It doesn’t take much to get a high school diploma from Beach High School in Soquel. Wes Beach, a former public high school teacher, requires only an essay, a letter of support from an adult and $240. Is he running a diploma mill? Or giving bored teen-agers a chance to move on to community college or a job? The answer isn’t obvious.
Beach’s son started taking college classes when he was 10 and earned a bachelor’s degree by the age of 17. The father started with programs for gifted youth, but soon branched out. The Santa Cruz Sentinel reports:
The criticism mounted after he left Soquel High in 1993 to focus on Beach High — a one-room green shed, overflowing with books, next to the proprietor’s rural Soquel home.
Beach — who earns $20,000 to $30,000 a year and depends on his second wife, De Anza College English instructor Judy Hubbard, to be the chief provider — says he is offering students who have struggled in traditional school settings with an opportunity to pursue a more productive path.
But critics say there are better alternatives for nontraditional students: charter schools, continuation schools for at-risk youth and other programs that offer more reputable diplomas than Beach High.
Many districts offer “Middle College,” a program that lets high-school-age students earn credits at a local community college; it can work well for motivated, self-disciplined students. But most alternative programs have very low graduation rates.
Beach says employers who bother to read his transcripts will learn what a student has and hasn’t studied.
But his larger response to critics is philosophical.
“There are dancers, there are musicians, there are plumbers, there are carpenters,” he said. “They don’t need to study trigonometry.”
Beach “grads” have no trouble going on to community colleges, which are open to everyone with a pulse. Employers can’t tell Beach High isn’t a traditional school unless they look at a transcript; most employers don’t bother. But the Army and Air Force no longer take Beach grads.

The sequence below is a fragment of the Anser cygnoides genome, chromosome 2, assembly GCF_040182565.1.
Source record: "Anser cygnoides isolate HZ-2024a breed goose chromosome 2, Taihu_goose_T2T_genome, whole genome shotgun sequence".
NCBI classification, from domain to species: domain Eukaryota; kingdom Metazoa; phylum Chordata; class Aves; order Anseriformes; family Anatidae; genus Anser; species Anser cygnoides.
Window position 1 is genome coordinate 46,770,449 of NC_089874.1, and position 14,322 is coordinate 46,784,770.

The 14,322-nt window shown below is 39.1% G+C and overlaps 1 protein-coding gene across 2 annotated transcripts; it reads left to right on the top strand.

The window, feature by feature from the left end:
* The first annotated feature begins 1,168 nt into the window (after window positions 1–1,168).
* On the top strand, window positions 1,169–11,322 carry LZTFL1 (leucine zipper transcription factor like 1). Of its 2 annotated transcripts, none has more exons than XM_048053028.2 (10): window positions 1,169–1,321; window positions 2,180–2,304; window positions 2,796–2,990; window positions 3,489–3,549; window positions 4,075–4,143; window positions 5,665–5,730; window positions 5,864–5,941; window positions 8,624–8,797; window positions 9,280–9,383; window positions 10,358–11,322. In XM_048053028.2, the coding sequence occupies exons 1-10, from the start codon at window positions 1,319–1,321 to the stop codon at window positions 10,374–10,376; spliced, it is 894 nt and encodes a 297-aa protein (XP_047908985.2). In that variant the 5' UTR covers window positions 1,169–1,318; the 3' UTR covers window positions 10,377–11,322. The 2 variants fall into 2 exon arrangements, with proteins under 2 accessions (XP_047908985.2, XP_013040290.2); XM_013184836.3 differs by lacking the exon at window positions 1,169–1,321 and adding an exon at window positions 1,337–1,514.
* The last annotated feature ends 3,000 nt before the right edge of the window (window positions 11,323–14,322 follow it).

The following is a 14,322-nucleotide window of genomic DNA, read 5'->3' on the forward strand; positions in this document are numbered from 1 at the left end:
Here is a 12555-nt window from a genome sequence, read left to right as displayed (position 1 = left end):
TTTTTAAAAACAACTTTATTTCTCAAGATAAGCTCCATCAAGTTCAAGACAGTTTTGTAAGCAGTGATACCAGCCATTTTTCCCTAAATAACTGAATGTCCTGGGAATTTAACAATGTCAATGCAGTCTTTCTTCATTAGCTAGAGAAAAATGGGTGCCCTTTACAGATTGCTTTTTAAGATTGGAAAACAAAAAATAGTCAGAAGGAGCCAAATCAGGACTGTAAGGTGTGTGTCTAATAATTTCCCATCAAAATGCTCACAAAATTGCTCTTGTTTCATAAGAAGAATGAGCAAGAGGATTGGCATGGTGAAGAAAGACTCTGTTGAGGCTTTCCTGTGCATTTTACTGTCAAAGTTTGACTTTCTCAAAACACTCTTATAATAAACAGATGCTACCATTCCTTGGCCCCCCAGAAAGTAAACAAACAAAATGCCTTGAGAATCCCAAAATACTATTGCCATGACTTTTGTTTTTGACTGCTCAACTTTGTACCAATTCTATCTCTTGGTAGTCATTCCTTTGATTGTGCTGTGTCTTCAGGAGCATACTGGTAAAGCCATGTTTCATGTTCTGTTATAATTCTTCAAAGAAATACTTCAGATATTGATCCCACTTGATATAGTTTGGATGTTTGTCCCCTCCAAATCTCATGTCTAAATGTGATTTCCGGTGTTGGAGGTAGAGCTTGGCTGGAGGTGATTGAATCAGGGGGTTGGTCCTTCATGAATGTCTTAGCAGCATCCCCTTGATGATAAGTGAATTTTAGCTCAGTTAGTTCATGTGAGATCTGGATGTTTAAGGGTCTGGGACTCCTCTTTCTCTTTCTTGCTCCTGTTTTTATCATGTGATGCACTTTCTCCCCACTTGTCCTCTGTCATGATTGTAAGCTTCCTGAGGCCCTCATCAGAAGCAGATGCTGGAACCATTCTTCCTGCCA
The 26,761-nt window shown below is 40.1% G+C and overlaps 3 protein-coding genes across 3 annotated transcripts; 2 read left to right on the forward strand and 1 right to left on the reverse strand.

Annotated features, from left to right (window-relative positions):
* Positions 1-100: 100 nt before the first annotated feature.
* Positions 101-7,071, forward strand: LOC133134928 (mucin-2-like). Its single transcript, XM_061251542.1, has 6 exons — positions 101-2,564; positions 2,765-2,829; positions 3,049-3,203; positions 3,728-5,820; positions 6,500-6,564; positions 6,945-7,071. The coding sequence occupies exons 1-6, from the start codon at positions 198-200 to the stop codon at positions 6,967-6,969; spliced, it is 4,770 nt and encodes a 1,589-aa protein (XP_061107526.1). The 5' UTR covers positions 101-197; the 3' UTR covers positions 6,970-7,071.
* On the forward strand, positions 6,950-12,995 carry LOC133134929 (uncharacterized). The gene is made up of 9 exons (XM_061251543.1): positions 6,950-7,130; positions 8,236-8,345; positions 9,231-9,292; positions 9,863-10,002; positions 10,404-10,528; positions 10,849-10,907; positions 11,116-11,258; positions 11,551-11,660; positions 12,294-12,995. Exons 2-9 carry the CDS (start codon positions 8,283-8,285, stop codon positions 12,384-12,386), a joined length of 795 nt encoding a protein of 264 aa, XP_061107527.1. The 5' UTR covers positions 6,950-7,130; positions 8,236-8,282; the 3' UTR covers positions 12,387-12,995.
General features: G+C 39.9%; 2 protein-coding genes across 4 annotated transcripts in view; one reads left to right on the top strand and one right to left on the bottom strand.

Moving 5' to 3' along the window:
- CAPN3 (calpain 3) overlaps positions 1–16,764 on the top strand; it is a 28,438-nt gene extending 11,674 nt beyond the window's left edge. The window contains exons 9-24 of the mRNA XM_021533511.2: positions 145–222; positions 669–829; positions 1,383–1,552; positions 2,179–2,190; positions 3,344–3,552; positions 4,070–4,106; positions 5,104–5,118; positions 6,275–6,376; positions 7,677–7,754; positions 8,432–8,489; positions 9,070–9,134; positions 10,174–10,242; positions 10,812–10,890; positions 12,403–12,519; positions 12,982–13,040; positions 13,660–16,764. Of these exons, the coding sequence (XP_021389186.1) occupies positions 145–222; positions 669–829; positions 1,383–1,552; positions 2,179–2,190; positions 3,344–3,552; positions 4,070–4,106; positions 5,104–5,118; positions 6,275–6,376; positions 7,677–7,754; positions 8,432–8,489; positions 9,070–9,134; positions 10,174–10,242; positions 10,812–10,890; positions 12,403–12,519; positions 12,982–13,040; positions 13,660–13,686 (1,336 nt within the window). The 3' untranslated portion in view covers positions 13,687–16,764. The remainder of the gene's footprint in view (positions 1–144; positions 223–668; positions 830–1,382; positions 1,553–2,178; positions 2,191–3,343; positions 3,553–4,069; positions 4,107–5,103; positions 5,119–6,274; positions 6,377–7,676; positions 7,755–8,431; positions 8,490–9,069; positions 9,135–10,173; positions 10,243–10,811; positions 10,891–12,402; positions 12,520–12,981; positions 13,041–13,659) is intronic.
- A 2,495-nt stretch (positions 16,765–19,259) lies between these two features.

On Daryl Cobranchi’s site, commenter Laura Derrick says Beach has worked with the Homeschool Association of California on creating transcripts for home-schooled students and getting into college with a non-traditional education.
Some of the (Beach High) diplomas he awards are to kids who have done a pretty traditional curriculum. Others are very non-traditional, and their transcripts reflect that. Here’s a paragraph that he includes on his non-traditional transcripts:
“Beach High School exists to support students who want to gain an education outside of a traditional high school setting. We award diplomas to students who convincingly present themselves as ready and able to move on beyond high school and who have established a direction for the next part of their lives. Our experience over many years has taught us that people succeed in wonderful ways, including through academic work in college, whenever they make deliberate, informed, and deeply personal decisions to move on. Our students have accomplished a great deal in practical crafts, the arts, business, and the professions, and they often reach the highest levels of formal education. It is their recognition of their genuine interests and talents and their confidence and wholeness that carry them where they want to go.”
Many students leave high school at 18 with a traditional diploma and very meager academic skills. But I don’t think a high school diploma should mean merely that the student is sick of high school and eager to try something else. Middle College provides some structure and access to academic classes while letting students be independent learners in an adult setting.